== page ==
From Cancun to Xcalak, Mexico

dive etiquette

From Cancun to Xcalak, Mexico

Mexico still has some interesting and off the beaten path places to discover.

We spent a week diving in Mexico this past February, starting with popular Playa Del Carmen dive activities such as exploring the cenotes (caverns and caves) and diving with bull sharks before heading south with Marine-Expeditions to explore the Banco Chinchorro marine park and the area around Mahahual.

[imgshare]http://scubadiverlife.com/wp-content/uploads/2013/03/dive-etiquette.jpg[/imgshare]

And if you want to catch a glimpse of how the Mayan Riviera and Costa Maya probably looked more than two decades ago, now’s the time to plan a visit to this interesting corner of Mexico. The region is only likely to get more popular in the coming decade, and the destination risks becoming a victim of its own charm.

The diving in Mexico is appealing, and if you keep an open mind and are open to exploring new dive locations, you’ll enjoy the experience.

Marine-Expeditions and Reef Marina

The first two dive days around Mexico were really the best. On day one, Stefan from Reef Marina and Andrea took us to the Chac Mool cenote where we explored two caverns. The water was crystal clear and the photo opportunities just spectacular.

Cenote

 

On our second day, we had the chance to dive with bull sharks. What a rush! We spent half an hour at depths of about 20 meters (65 feet) as a dozen predators circled us. As the circle of sharks got tighter, our dive group – six divers and two guides – pulled closer together, too. Needless to say, the experience resulted in some amazing shots.

Bull Shark

Banco Chinchorro and The Canyons of Mahahual

By day three of our trip we’d arrived at Banco Chinchorro. And the sandy ocean bottom and nearly unlimited visibility were a welcome change for me since most of my dive experience has been in Asia over the past three years.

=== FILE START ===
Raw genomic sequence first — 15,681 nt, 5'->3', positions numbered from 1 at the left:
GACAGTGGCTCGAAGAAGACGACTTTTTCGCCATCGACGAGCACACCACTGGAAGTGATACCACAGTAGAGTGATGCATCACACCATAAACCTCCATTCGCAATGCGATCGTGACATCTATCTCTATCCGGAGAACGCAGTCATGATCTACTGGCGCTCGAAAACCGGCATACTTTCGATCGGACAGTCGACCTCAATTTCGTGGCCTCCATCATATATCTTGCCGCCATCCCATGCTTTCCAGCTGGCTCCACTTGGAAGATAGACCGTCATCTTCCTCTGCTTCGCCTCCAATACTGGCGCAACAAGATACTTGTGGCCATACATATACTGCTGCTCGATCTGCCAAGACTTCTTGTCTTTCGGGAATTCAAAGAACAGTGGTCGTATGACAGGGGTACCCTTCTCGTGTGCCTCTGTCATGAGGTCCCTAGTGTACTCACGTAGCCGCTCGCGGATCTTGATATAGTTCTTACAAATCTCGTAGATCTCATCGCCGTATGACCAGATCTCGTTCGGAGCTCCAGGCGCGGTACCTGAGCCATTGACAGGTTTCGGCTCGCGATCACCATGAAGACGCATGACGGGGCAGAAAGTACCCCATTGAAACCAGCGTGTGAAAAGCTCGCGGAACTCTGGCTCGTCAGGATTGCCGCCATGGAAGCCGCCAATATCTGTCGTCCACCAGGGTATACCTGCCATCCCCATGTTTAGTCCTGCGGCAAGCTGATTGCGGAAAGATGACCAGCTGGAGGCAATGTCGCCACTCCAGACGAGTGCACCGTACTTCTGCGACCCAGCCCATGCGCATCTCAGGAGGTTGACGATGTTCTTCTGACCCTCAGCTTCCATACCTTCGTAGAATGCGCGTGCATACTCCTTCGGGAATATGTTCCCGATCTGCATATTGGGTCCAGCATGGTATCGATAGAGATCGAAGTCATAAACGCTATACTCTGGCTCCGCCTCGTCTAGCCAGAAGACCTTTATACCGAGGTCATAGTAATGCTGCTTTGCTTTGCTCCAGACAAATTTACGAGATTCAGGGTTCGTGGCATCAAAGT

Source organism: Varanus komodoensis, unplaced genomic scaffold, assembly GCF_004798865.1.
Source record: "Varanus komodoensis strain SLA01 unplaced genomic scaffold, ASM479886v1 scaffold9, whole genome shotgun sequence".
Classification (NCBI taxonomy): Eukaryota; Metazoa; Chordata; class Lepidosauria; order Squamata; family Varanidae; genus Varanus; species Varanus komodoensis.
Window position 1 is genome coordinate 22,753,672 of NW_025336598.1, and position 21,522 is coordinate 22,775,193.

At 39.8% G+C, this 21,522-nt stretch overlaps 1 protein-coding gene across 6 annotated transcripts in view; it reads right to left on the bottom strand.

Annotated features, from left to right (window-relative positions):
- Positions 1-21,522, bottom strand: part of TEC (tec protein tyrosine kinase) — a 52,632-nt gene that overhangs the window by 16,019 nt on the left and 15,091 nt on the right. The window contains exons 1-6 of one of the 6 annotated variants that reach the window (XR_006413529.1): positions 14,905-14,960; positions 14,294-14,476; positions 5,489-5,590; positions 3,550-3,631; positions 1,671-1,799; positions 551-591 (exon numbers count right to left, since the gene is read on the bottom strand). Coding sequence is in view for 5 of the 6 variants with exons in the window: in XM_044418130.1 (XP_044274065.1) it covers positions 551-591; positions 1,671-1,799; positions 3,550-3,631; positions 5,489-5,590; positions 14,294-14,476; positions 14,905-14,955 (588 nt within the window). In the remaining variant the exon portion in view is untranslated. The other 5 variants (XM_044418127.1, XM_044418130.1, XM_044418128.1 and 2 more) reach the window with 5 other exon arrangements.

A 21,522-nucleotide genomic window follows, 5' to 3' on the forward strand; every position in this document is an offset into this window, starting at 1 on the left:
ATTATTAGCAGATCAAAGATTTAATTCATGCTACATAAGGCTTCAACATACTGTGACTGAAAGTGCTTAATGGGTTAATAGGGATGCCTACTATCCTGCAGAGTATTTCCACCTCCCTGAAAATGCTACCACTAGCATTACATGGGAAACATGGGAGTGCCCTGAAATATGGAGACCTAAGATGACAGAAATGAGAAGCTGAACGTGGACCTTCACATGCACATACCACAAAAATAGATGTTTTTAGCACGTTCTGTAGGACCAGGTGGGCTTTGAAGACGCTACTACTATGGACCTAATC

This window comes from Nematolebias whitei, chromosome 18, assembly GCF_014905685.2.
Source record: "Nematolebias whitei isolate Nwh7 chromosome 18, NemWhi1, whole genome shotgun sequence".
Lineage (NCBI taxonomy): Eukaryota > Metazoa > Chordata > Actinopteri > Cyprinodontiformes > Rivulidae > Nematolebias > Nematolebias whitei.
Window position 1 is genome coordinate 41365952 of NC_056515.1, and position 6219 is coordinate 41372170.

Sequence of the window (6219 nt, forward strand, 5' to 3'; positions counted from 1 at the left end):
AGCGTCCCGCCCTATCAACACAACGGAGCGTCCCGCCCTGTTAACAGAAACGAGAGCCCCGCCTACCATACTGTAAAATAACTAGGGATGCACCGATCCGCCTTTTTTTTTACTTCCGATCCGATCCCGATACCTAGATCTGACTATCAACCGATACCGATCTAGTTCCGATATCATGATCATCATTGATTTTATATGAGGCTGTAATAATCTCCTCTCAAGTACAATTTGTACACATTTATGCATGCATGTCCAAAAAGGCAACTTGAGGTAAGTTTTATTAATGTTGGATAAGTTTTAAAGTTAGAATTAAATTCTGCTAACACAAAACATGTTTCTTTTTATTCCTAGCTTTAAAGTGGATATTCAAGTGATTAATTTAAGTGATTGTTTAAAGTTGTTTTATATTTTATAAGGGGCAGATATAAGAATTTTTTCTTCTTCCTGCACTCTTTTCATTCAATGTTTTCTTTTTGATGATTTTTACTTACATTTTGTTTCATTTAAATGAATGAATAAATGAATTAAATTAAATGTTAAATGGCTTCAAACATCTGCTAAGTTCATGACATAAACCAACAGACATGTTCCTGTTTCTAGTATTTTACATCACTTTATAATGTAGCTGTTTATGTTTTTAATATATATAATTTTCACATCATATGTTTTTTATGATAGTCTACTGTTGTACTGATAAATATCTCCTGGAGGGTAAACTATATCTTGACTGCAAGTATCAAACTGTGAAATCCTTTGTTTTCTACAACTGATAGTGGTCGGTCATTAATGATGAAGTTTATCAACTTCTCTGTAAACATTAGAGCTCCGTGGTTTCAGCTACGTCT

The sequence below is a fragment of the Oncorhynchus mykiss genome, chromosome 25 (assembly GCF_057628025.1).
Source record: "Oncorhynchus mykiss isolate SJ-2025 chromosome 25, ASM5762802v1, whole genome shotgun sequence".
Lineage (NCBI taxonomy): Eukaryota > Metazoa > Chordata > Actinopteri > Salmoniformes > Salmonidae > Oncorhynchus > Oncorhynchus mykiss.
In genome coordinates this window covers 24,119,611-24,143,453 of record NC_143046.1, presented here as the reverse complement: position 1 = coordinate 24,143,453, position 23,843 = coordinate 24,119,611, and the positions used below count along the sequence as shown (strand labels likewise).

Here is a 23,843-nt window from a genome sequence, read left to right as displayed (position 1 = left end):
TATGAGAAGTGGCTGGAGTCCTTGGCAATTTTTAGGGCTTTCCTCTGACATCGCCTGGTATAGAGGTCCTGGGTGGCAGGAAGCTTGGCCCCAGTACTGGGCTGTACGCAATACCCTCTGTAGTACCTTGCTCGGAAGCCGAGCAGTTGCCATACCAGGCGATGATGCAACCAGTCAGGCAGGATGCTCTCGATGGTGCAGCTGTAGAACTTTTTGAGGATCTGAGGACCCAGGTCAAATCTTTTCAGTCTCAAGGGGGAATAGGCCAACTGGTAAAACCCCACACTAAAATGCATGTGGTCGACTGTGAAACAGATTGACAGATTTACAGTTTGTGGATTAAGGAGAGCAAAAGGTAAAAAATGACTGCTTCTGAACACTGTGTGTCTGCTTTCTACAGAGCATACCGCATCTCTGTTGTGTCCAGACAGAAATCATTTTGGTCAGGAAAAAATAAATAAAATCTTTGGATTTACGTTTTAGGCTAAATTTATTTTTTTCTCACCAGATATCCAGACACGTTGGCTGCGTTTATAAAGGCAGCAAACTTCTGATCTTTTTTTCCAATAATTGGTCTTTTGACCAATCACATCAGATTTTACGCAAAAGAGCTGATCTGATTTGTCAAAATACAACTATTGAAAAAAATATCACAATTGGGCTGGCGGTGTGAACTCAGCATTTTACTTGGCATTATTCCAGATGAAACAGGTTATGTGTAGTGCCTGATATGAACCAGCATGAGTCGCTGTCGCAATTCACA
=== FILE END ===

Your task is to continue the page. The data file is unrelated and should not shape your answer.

Surface intervals in the area were fun. We’d stop on a small island within the Chinchorro reserve for a superb lunch of lobster, beans and rice, then set off to explore the island and take photos of the local lizard population. Some of the dives in these parts were so shallow (eight meters/about 26 feet) that we’d be down for a good hour enjoying the sea life. And the only bummer was the hour and a half cramped boat ride together with 16 people (about half of which were snorkelers) to get there. The trips are organized in partnership with local fishermen who use small fiberglass boats powered by twin hundred horsepower engines. The deck area is not completely shaded. So if you plan to do this trip, I really recommend you come prepared with plenty of water, sun protection, a sarong or other sun covering, hat, sunglasses and perhaps even a waterproof music player. Those things will make the journey far more enjoyable.

Lobster_lunch

After our time at Chinchorro, our host, Andreas, principal of Marine Expeditions, was keen to show us some additional sites near Mahahual. So we ventured down the coast to explore a few as yet unnamed dive sites and had the chance to weave our ways through canyons covered with healthy sea fans and soft coral. I really enjoyed the dives here, and only wished we’d had better weather and could have spent more time in the area.

The Mesoamerican Barrier Reef

From the over-crowded shores of Cancun to the famous Blue Hole in Belize, the Mesoamerican Barrier Reef (the second largest coral reef in the world) is a wonderful dive destination for those willing to get off the tourist train and branch out to explore.

For great diving around Playa del Carmen, I really recommend divers connect with Stefan at Reef Marina. And if you wish to take a trip down the Costa Maya, you can reach Andreas at Marine-Expeditions.com. Both operations and destinations offer very unique experiences for divers looking to explore Mexico’s beautiful Quintana Roo region.

** Original article written for Scuba Diver Life on March 4th 2013


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